ISO New England and Electricity Costs

One of the decision making bodies involved in this issue is ISO New England (Independent System Operator).  Aptly described as “the air traffic controllers of the power grid” by the folks at BEAT, this non-profit organization makes decisions about New England’s energy supply in ways that are not often watched by the general public. As cries of pipeline capacity constraints leading to higher electric prices are raised across the region, folks have started to turn a closer eye to their modes of operation.

One alarming document from ISO-NewEngland was last year’s Winter Reliability Program 2013-2014. ISO-NE offered incentives to oil burning electric generation plants to purchase extra fuel ahead of the winter peak to cover the few peak demand days, when the need to generate was especially high. But they refused to do the same for natural gas powered plants, leaving them with no reserves for peak demand hours when electric and heating demands were both high. On page 7, paragraph 3 of this report, they stated the following:
“a solution that provided incentives to natural gas suppliers or generators to ensure incremental gas supply would affect wholesale electricity prices … For example, if an ISO solution reduced the opportunity costs priced into the gas market during a time of high gas  demand, this would lower gas prices and send the wrong signal about the relative scarcity of natural gas. These lower prices would also be reflected in the electricity market.”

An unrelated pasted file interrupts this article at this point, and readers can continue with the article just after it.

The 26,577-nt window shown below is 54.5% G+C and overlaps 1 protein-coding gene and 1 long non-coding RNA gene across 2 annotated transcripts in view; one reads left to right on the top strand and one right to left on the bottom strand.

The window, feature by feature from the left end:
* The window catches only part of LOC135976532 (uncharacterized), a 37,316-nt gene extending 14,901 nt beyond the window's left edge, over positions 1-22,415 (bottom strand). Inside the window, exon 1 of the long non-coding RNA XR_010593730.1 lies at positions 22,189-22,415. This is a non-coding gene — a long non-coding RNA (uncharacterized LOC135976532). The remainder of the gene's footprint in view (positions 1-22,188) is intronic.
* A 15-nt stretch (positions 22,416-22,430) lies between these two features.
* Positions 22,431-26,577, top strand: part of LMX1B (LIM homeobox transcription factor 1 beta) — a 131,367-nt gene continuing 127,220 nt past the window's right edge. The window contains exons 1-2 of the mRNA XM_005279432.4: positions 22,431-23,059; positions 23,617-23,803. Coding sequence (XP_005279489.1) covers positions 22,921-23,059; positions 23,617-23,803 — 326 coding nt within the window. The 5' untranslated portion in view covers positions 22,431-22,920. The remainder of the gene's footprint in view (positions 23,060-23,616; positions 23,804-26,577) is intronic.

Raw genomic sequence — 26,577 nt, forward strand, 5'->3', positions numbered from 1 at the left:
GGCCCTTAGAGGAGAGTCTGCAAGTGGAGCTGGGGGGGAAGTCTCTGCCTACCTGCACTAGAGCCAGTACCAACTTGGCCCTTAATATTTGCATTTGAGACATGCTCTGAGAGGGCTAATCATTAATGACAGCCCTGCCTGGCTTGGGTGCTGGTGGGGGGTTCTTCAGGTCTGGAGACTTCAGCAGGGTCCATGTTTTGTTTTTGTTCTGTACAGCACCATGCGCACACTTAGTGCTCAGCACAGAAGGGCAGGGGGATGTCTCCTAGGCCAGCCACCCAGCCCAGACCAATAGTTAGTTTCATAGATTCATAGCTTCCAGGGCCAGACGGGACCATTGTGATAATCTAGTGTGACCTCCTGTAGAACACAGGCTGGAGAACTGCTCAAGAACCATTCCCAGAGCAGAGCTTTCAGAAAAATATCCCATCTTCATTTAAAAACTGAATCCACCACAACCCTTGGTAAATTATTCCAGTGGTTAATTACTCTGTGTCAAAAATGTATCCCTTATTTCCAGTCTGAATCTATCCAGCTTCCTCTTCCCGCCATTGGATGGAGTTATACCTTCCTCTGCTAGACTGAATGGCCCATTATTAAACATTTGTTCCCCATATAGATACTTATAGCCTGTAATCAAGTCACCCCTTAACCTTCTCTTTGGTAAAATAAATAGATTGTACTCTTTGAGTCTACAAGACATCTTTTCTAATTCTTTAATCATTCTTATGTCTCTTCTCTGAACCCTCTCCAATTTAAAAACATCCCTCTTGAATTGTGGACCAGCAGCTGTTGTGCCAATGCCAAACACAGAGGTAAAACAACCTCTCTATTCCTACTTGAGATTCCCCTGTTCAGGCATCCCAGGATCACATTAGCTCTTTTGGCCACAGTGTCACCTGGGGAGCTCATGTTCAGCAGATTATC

Though that practice was at least partially removed for this upcoming winter, we are facing unprecedented electric utility price spikes of dubious origin. Another contributing factor was recently brought up by NESCOE in it’s comments on ISO New England’s practice on not including energy efficiency “Performance Incentives” in place, Distributed Generation (rooftop solar, small scale wind, etc) already in use, and utility scale clean energy projects coming on line in the next few years in its capacity forecasts (mandated by Massachusetts law), creating the illusion of a shortfall in energy generation capacity.
» Read NESCOE’s statement

One of our pipeline-watchers has also just discovered that ISO New England has been issuing “Minimum Generation Emergency Warnings.”  These are times when consumers were using so little electricity that the gird operator had to ask power plants to NOT generate electricity.  As we understand it, this happens far, far more often than the times ISO-NE comes close to dipping into the buffer of electric generation during the 10-27 peak usage days per year that occur in winter.  A quick look at the ISO-NE calendar shows that this “Minimum Generation Emergency Warning” happens about 10-20 a  MONTH – about 12 times more often than the supposed “capacity constraint” that led to ISO and NESCOE’s request for more pipelines.

We encourage any and all utility rate payers to contact the ISO with questions, comments and concerns. They’ve recently started to respond to public pressure by agreeing to meet with at least a couple of citizens’ / environmental groups. Let them know your concerns.

Mr. Gordon Van Welie
President and CEO
ISO New England
1 Sullivan Rd, Holyoke, MA 01040

Director, External Affairs
Eric Johnson
Office (413) 540-4515
Mobile (413) 335-5822